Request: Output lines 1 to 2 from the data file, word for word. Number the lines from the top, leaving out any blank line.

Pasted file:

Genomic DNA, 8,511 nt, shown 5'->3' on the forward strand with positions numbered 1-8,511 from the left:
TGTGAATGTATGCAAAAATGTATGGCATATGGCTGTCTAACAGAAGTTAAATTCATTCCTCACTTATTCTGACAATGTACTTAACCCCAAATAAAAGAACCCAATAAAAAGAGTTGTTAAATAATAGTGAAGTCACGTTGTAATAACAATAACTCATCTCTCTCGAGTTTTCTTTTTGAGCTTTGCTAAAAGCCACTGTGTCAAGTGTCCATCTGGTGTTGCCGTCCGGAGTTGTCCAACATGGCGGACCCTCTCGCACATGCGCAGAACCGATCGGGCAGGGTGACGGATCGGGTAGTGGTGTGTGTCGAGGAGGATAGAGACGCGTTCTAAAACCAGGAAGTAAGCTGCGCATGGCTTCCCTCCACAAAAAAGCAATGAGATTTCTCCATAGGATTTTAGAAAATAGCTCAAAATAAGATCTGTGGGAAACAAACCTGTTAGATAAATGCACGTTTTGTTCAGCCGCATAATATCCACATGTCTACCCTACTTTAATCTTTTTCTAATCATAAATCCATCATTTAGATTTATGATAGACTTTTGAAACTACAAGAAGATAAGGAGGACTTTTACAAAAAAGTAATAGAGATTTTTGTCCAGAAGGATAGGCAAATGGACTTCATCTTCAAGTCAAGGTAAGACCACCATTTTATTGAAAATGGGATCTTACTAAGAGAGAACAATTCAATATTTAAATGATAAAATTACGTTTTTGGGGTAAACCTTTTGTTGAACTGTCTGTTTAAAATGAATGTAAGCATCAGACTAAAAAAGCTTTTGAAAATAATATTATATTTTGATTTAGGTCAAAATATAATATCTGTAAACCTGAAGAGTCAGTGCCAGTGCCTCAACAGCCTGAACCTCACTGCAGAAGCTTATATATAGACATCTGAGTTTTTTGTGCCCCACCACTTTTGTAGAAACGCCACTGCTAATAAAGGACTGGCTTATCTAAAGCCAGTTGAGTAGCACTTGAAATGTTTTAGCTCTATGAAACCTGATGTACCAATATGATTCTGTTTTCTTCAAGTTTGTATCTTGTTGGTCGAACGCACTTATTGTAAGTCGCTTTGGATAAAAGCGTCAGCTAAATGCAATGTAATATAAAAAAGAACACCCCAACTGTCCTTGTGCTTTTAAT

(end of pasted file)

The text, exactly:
Genomic DNA, 8,511 nt, shown 5'->3' on the forward strand with positions numbered 1-8,511 from the left:
TGTGAATGTATGCAAAAATGTATGGCATATGGCTGTCTAACAGAAGTTAAATTCATTCCTCACTTATTCTGACAATGTACTTAACCCCAAATAAAAGAACCCAATAAAAAGAGTTGTTAAATAATAGTGAAGTCACGTTGTAATAACAATAACTCATCTCTCTCGAGTTTTCTTTTTGAGCTTTGCTAAAAGCCACTGTGTCAAGTGTCCATCTGGTGTTGCCGTCCGGAGTTGTCCAACATGGCGGACCCTCTCGCACATGCGCAGAACCGATCGGGCAGGGTGACGGATCGGGTAGTGGTGTGTGTCGAGGAGGATAGAGACGCGTTCTAAAACCAGGAAGTAAGCTGCGCATGGCTTCCCTCCACAAAAAAGCAATGAGATTTCTCCATAGGATTTTAGAAAATAGCTCAAAATAAGATCTGTGGGAAACAAACCTGTTAGATAAATGCACGTTTTGTTCAGCCGCATAATATCCACATGTCTACCCTACTTTAATCTTTTTCTAATCATAAATCCATCATTTAGATTTATGATAGACTTTTGAAACTACAAGAAGATAAGGAGGACTTTTACAAAAAAGTAATAGAGATTTTTGTCCAGAAGGATAGGCAAATGGACTTCATCTTCAAGTCAAGGTAAGACCACCATTTTATTGAAAATGGGATCTTACTAAGAGAGAACAATTCAATATTTAAATGATAAAATTACGTTTTTGGGGTAAACCTTTTGTTGAACTGTCTGTTTAAAATGAATGTAAGCATCAGACTAAAAAAGCTTTTGAAAATAATATTATATTTTGATTTAGGTCAAAATATAATATCTGTAAACCTGAAGAGTCAGTGCCAGTGCCTCAACAGCCTGAACCTCACTGCAGAAGCTTATATATAGACATCTGAGTTTTTTGTGCCCCACCACTTTTGTAGAAACGCCACTGCTAATAAAGGACTGGCTTATCTAAAGCCAGTTGAGTAGCACTTGAAATGTTTTAGCTCTATGAAACCTGATGTACCAATATGATTCTGTTTTCTTCAAGTTTGTATCTTGTTGGTCGAACGCACTTATTGTAAGTCGCTTTGGATAAAAGCGTCAGCTAAATGCAATGTAATATAAAAAAGAACACCCCAACTGTCCTTGTGCTTTTAAT